If there are significant issues at the property, a lender can seek the appointment of a receiver pursuant to CCP § 564(b)(2) and/or 564(b)(9). When seeking the appointment of a receiver a lender must realize receivership is a drastic remedy and it is not a remedy that courts take lightly. (Plata v. Schwarzenegger (N.D.Cal. Oct. 3, 2005, No. C01-1351 TEH) 2005 U.S.Dist.LEXIS 43796 at Page 96.). However, courts have held that dangerous buildings warrant the appointment of a receiver. (City of Crescent City v. Reddy (2017) 9 Cal. App. 5th 458, 468.) Therefore, environmental contamination issues certainly justify the appointment of a receiver. (United States v. Alisal Water Corp (2005) 431 Cal. F. 3d. 643, 648-649.)
Once a receiver is appointed they are cloaked with tremendous power, as well as the same immunity as a judicial officer. (New Alaska Development Corp v. Guetschow (9th Cir. 1989) 869 F.2d 1298, 1303.) This immunity extends to environmental regulations such as CERCLA. (In re Sundance Corp. (Bankr. E.D. Wash. (1993) 149 B.R. 641, 656-657.) The lender is not liable here because it is neither an owner nor operator of the property in the receiver’s charge. and California has routinely held that a financial institution does not owe a duty of care to the borrower it transacts with. (Weimer v. Nationstar Mortgage, LLC (2020) 47 Cal. App. 5th 341, 355.) Therefore, a lender would certainly not owe a duty of care to a party that is judicially immune, such as a receiver.
Assuming the circumstances are appropriate for the appointment of a receiver and the lender successfully appoints a receiver, the receiver must then file an oath, bond and inventory with the court. (California Rules of Court 3.1178 & 3.1181.) Thereafter, the receiver becomes a fiduciary of all parties with an interest in the property, and the receiver is an agent of the court and a neutral party. (California Rule of Court 3.1179; see also Shannon v. Superior Court (1990) 217 Cal. App. 3d 986, 992.) The receiver then submits monthly reports and accountings to all parties with a recorded interest who can object to the receiver’s actions. (California Rule of Court 3.1182 & 3.1183.) In almost all instances, the receiver will be preparing a troubled asset for sale and a receiver is authorized to sell property pursuant to CCP 568.5. A receiver is also authorized to sell assets in the receivership estate in whatever manner will be most beneficial to the parties with an interest in the Property, as long as the court authorizes the manner of the sale. (People v. Riverside University (1973) 35 Cal. App. 3d 572, 583.)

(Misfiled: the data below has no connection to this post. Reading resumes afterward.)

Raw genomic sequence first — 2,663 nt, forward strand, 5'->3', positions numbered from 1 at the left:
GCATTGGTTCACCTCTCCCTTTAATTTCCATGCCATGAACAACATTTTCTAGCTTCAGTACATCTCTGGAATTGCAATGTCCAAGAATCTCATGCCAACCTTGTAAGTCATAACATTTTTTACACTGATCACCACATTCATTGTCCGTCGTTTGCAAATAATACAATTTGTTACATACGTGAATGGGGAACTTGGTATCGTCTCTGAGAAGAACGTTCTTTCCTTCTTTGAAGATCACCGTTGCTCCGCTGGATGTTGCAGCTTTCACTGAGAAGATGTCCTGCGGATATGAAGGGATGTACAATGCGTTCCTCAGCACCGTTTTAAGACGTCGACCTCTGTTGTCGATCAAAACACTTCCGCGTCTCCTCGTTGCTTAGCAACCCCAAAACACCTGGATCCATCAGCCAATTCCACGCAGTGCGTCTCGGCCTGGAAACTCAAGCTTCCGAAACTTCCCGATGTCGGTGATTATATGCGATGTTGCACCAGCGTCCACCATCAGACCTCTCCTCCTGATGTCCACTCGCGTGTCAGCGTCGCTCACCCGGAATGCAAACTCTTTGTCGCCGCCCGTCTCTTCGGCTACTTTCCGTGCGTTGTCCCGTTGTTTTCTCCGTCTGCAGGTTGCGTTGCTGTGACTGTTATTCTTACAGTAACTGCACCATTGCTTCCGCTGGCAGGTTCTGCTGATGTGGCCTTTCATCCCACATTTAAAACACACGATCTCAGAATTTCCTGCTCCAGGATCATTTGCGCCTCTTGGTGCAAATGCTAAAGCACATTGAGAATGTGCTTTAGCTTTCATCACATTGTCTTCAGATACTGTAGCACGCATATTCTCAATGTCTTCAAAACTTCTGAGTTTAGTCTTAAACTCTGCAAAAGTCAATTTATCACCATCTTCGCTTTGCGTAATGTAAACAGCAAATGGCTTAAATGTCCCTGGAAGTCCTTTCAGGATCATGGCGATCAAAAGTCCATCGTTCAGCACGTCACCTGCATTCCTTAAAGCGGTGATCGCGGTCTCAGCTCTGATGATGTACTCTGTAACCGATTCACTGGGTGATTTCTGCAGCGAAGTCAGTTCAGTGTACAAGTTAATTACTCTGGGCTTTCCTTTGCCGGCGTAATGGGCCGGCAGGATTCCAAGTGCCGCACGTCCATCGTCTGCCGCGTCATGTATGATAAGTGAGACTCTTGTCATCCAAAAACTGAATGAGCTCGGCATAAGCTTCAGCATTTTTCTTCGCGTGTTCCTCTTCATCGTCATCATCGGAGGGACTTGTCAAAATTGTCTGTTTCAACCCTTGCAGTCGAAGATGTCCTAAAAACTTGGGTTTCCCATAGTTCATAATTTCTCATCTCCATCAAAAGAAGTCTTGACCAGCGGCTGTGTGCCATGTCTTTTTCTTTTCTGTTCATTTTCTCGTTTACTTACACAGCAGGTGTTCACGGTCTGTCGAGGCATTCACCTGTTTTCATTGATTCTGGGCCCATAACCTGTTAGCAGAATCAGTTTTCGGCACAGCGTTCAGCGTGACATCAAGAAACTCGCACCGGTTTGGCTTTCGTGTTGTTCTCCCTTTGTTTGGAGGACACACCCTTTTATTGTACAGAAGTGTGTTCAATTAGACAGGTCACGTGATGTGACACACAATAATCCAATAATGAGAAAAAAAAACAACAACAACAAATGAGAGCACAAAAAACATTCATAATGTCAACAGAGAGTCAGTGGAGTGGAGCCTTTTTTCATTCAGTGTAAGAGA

Once the receivership assets are sold the receiver must seek confirmation of the sale by the court pursuant to CCP 568.5. Any party with a recorded interest can object to the proposed sale, but generally speaking courts are very liberal in approving receivership sales and will confirm the sales unless a good reason not to is presented. (People v. Riverside University (1973) 35 Cal. App. 3d 572, 582.) Once the sale of the receivership assets are confirmed a receiver is required to file their Final Report and Accounting pursuant to California Rule of Court 3.1184. Assuming the judge approves the Final Report and Accounting the Receiver the environmental issue will have been solved, the Property will be in the hands of a responsible owner, the Receiver will be discharged, and the case will be dismissed.
As it relates to specific receivership examples, cities and counties in California often use health and safety receiverships to abate nuisance conditions. A few reasons cities and counties might use the health and safety receivership remedy are when a property is abandoned, occupied by a hoarder, the site of criminal activity, or the owner passed away without any heirs. If typical code enforcement efforts by a City or County are unsuccessful then a receiver can be appointed to abate the dangerous conditions. The Receiver then borrows money from lenders with Court approval to abate the nuisance conditions and then decides to do one of the following with the property.
- Sell the property as-is to a responsible owner with conditions
- Demolish the property and sell the vacant lot
- Fully rehabilitate and sell the property
Court-Appointed receivers are used in various ways to bring control to out of control situations. Some of the various reasons a receiver may be appointed include abating nuisance properties, compensating victims of Ponzi schemes, finding ways to wind down corporations, reforming prison medical care, and a number of other reasons.